Let’s talk about TALKING. Let’s be clear here – I don’t mean talking in class, on stage or during dance. I mean talking – FOR dancers and WITH dancers. And how I’ve seen it make all the difference…

I often find myself beginning an article or presentation with the words ‘I was having a conversation with a class or dancer’. I have a lot of conversations. When choreographing, in class and with other dance creatives who live and breathe in this same dance world. And I still call it DANCE too – because we’re still connecting as dancers in that moment, we’re just not necessarily moving our bodies.

You and I are so much more than the sum of our shapes – our lines, our extensions and placement.

Sometimes I stop and speak with dancers who are clearly not expecting it. They expect the music to continue and the movement to be our goal. And it is. But not just movement to music, getting the correct lines and applying the correct technique. Because you and I are so much more than the sum of our shapes – our lines, our extensions and placement. It’s also our goal (and, I believe, our responsibility) to make the most of each dance moment… and how can we truly do that if we’re only bringing our bodies to it? If you and I are more than our bodies – then it stands to reason that we can get more out of the dance experience (AND share more with those who watch us) if we ALSO engage our minds, emotions and whole selves.

Now I’ve met with some eye rolls. I’ve met many dancers who shut down when I ask them to contribute to or open up to the conversation. I’ve also met dance teachers and choreographers who dismiss the need for talking, for conversation about what and why we’re doing this or that. I’ve heard ‘It’s too much’, ‘Too deep’ and ‘It’s fluffy stuff’. But I will continue because I think it’s more important than I can say in one article. I believe that who you are as a person walks into that dance studio with you and HOW you bring this to the WAY you dance is what makes each one of us different from the next. And I don’t want to see the dance world become a sea of sameness.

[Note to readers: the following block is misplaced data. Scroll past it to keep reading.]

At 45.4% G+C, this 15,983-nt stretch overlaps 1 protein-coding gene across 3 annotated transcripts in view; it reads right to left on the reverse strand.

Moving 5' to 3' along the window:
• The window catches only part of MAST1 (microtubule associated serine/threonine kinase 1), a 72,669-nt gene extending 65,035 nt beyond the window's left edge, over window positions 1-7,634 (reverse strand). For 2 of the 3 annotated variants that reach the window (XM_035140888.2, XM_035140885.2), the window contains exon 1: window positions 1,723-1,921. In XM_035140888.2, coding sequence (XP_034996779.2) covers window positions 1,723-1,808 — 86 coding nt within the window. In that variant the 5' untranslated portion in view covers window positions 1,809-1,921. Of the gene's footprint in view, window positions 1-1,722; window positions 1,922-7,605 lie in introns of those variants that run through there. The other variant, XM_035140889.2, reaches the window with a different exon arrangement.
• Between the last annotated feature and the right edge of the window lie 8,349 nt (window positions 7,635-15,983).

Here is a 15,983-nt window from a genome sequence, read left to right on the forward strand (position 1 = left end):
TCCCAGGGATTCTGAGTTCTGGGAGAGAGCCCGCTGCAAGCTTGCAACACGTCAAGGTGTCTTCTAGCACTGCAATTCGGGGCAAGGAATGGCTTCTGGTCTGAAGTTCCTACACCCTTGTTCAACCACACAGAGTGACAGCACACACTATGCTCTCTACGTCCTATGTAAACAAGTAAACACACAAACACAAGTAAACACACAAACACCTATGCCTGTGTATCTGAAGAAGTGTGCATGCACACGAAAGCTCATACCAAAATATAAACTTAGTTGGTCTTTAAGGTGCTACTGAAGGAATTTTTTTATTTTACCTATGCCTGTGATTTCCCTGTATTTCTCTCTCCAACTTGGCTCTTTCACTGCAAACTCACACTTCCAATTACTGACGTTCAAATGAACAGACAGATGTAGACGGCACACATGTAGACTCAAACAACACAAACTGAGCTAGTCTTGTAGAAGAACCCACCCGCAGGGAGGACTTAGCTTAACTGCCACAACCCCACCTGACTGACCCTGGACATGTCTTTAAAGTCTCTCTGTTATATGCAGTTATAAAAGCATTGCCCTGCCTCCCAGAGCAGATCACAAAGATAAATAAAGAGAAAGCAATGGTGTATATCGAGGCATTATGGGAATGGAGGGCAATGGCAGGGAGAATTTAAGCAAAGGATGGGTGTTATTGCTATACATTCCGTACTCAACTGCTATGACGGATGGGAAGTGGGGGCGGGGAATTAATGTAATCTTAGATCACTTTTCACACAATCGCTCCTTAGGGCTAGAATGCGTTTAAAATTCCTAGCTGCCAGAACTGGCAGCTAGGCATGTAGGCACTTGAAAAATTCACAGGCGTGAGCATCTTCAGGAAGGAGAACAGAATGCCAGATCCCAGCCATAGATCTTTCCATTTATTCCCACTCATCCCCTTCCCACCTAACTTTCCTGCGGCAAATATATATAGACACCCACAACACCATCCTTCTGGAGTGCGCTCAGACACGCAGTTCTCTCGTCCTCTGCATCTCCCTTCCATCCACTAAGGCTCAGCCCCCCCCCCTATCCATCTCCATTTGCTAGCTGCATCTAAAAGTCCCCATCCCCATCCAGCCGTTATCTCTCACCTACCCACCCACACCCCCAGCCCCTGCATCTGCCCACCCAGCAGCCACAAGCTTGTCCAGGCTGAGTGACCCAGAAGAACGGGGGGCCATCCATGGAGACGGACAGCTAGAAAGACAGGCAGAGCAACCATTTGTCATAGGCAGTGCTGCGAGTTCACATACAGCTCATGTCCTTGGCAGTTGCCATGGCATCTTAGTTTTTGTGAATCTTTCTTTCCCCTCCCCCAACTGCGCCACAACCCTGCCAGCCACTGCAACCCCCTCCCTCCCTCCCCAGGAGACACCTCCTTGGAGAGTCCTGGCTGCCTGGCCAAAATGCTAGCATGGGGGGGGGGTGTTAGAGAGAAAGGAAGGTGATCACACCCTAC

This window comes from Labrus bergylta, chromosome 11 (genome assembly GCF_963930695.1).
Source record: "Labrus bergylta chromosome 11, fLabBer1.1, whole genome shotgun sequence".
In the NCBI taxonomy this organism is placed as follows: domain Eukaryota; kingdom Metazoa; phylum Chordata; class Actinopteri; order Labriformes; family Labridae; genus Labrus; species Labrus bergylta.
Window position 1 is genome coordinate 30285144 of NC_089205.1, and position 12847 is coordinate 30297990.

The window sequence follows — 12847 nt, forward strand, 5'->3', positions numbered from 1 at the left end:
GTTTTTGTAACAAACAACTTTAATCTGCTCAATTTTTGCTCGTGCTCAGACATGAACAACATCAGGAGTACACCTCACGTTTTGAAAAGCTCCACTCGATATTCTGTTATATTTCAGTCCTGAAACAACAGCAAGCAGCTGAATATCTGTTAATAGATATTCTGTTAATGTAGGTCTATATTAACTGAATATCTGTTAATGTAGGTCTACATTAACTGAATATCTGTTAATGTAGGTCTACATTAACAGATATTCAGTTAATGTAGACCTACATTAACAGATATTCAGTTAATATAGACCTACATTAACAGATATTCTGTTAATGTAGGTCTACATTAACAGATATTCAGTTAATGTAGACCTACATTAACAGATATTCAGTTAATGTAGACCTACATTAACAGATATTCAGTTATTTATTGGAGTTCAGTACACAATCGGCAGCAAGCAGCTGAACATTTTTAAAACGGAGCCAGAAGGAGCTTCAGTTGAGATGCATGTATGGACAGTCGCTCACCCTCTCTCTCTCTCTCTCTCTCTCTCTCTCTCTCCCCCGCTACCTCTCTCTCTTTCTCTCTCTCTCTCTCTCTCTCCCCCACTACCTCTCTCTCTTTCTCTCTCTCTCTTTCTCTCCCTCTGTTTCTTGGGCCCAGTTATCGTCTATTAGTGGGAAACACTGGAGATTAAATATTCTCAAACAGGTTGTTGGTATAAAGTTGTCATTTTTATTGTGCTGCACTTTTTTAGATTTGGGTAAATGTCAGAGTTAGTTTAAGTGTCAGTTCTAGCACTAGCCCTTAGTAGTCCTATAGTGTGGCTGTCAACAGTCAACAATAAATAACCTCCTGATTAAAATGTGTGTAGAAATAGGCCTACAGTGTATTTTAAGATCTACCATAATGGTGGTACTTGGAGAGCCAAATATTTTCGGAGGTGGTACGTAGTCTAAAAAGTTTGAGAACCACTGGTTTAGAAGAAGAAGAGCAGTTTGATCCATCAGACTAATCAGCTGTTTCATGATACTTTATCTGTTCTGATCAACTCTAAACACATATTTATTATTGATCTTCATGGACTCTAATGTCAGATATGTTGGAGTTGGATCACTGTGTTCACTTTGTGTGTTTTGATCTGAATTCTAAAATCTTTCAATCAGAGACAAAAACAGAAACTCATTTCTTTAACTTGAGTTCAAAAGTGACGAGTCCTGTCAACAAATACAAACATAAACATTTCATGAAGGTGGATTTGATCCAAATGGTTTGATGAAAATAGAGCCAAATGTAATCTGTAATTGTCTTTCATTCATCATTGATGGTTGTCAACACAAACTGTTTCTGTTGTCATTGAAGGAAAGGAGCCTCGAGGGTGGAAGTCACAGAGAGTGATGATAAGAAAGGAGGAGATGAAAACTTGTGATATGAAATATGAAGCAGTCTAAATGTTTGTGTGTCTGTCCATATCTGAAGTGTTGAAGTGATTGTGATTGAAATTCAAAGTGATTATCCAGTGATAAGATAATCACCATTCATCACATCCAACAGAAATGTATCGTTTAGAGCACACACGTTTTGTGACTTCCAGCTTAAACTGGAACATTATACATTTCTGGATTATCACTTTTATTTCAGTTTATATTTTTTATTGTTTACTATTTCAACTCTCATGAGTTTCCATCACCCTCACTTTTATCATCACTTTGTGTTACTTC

I have many reasons for believing in conversations with dancers, here are few of them: - You’re more than the shapes your body makes. How we execute the choreography will clearly differentiate us – we all make different shapes with our different bodies and our facility and ability varies. But connecting with an audience – many of whom don’t ‘speak dance technique’ - is about the thinking/ feeling HUMAN that you are too.

  • Without you breathing life into what you do – what makes you any different from the person making almost identical shapes next to you? Sad/ happy/ lost/ sassy/ determined/ powerful… these feelings don’t have ONE facial expression, ONE energy and ONE vibe. They don’t have a right and wrong way to be shown. The possibilities are endless and it takes knowing what you want to say and then investing it in the movement, not just completing it.
  • Keeping it simple for a second: If you don’t engage with what you’re doing, how do you expect an audience to engage with you?
  • Often mental blocks are what stop us more than anything else. Talking about these unpacks them and brings us together in what we face and feel as dancers. And it sometimes releases us from the limits we put on ourselves – this is a game changer. For you AND the audience.
  • If we want our love of dance and our experience in the dance world to last then we have to learn to sustain it, understand it and process it with more than just our bodies.
  • Here I am going deep because you’re a dancer and I’m a dancer and dance goes there… Dancers, like singers, authors, actors, and other creatives, are those who shine a light. We make an audience feel/ remember/find something. Dancers are amongst those who remind the world to feel not just function. When dancers do brave work, the audience also benefits. Brave work involves thinking/talking/feeling through what you’re doing and the dance choices you’re making. And I happen to think this is important stuff.

If you don’t engage with what you’re doing, how do you expect an audience to engage with you?

The dancers and dances that stick in my mind are the ones who made me feel something. Those who shared more than just movement to music and who gave me a glimpse of the fire (and so much more) that they have to offer. Because dancers have something to say and it takes work to get to a place of being courageous enough to say it. If dancers don’t realize they can share this in the way they move there’s a chance their unique voice will never be heard. Or they may just not realize that what they have to say is worth hearing. That’s all too risky for me.

And I believe that’s worth talking about.

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